Man sues former wife over children - Paternity Fraud
The Age, Australia, November 15 2002, By Ian Munro
Three years after he and his wife separated, Liam Magill found what he said was the first hint that he was not the father of all their children.
While caring for their three children during his estranged wife's illness in August, 1995, he read an entry in her diary that revealed Meredith "Pat" Magill believed a family friend had fathered their second child.
Mr Magill was 37 and a career public servant when he met his wife at work at the Bureau of Meteorology. Yesterday, aged 52, living on a disability pension and with a recent history of depression and anxiety, Mr Magill told the County Court that the diary revealed that his wife had for some time been trying to convince the friend to "own up" to fathering the child.
The court was told DNA testing had since revealed Mr Magill is the father of only the first born of the children. Instead of being liable for the 18 per cent of his income in child support which is due for one child, he paid 32 per cent of his income from 1993, after the couple separated, until 1999.
He had suffered anxiety and psychiatric illness and was unable to work, said his barrister, Paul Bingham.
Mr Magill, who broke down and had difficulty answering when presented with photographs of the children, is seeking compensation for loss of past and future earnings, pain, suffering and humiliation.
"I believed that I was the father of all three of my children," Mr Magill said. "I had no reason not to believe it. I watched all three of my children born." He said he initially thought his wife's diary entry reflected the fact that she was mentally unwell. Over time, however, the son referred to in the diary as having a different father developed markedly different physical features. Mr Magill stopped work in August, 1999, and had not seen the children since December, 1999.
"I noticed that I was not functioning properly," Mr Magill said. "I noticed that something was wrong. I was not myself after what had happened since 1995 and everything that went on over the four or five-year period had just come to a head."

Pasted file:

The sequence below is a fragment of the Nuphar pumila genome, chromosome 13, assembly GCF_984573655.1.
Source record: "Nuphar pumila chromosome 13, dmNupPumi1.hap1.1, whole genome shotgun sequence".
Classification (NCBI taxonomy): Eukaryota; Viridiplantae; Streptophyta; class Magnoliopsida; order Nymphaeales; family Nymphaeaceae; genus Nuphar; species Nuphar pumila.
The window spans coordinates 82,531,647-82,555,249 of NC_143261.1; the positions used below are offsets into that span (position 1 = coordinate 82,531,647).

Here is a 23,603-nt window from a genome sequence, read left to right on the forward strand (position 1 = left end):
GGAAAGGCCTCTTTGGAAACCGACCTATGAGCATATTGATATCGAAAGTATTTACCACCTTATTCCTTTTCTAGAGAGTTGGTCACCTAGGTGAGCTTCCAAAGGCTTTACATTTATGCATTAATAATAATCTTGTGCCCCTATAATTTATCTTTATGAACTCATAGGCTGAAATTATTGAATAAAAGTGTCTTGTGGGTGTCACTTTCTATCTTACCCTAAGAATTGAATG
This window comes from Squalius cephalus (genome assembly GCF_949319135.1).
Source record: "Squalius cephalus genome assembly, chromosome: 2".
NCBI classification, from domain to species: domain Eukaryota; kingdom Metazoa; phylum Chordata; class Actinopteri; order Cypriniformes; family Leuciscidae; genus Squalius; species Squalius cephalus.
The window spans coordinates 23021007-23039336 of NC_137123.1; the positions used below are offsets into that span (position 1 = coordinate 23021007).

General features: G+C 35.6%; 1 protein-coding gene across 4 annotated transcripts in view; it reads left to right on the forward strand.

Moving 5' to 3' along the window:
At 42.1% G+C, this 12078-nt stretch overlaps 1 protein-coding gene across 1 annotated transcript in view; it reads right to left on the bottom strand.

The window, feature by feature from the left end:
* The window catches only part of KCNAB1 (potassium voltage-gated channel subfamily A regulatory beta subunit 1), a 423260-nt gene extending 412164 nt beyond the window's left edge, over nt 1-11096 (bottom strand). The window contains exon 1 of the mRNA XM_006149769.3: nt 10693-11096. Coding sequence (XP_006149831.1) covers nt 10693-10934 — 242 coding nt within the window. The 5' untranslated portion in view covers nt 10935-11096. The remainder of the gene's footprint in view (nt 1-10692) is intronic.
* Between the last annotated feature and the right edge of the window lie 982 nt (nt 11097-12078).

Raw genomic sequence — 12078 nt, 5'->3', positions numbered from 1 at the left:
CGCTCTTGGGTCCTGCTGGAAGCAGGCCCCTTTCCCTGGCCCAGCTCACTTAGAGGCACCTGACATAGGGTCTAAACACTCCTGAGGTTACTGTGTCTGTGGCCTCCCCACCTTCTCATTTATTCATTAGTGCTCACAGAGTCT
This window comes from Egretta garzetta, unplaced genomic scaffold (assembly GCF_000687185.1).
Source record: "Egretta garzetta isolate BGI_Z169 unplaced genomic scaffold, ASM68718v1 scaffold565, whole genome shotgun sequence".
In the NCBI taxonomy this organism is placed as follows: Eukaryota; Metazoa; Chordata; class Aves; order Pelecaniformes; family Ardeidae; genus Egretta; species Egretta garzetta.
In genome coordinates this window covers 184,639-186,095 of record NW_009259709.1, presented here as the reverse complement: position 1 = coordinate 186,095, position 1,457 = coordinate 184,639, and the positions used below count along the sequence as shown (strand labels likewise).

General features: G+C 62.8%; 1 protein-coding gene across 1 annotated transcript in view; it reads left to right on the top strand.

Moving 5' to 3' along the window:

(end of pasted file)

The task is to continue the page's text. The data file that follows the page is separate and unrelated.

"I love the kids dearly. I don't want the children to see their father in this state."
Confirmation that the two youngest children were not his came through DNA tests ordered in 2000.
Observers in the crowded courtroom included John Abbott, the head of the Blackshirts, a group for aggrieved husbands and fathers.
During cross examination by barrister Bill Gillies, for Meredith Magill, Mr Magill said he had not been given financial help to mount his case. Mr Magill's action, of a husband suing a former wife for deceit and misrepresentation on paternity matters, is believed to be a legal first in Victoria.
Mr Magill agreed, however, that he had sent a Christmas card, which featured a nativity scene, to Mrs Magill's parents. Inside the card he had written: "Has the baby on the front been DNA tested?"
He denied the purpose of the case was to embarrass and humiliate Mrs Magill.
The case is continuing.
Scotland's National Newspaper
The Scotsman, Scotland's National Newspaper
NINETEEN out of 20 women admit lying to their partners or husbands, a survey on attitudes to truth and relationships has found.
Eighty-three per cent owned up to telling "big, life-changing lies", with 13 per cent saying they did so frequently.
Half said that if they became pregnant by another man but wanted to stay with their partner, they would lie about the baby s real father.
Forty-two per cent would lie about contraception in order to get pregnant, no matter the wishes of their partner.
And an alarming 31 per cent said they would not tell a future partner if they had a sexual disease: this rises to 65 per cent among single women.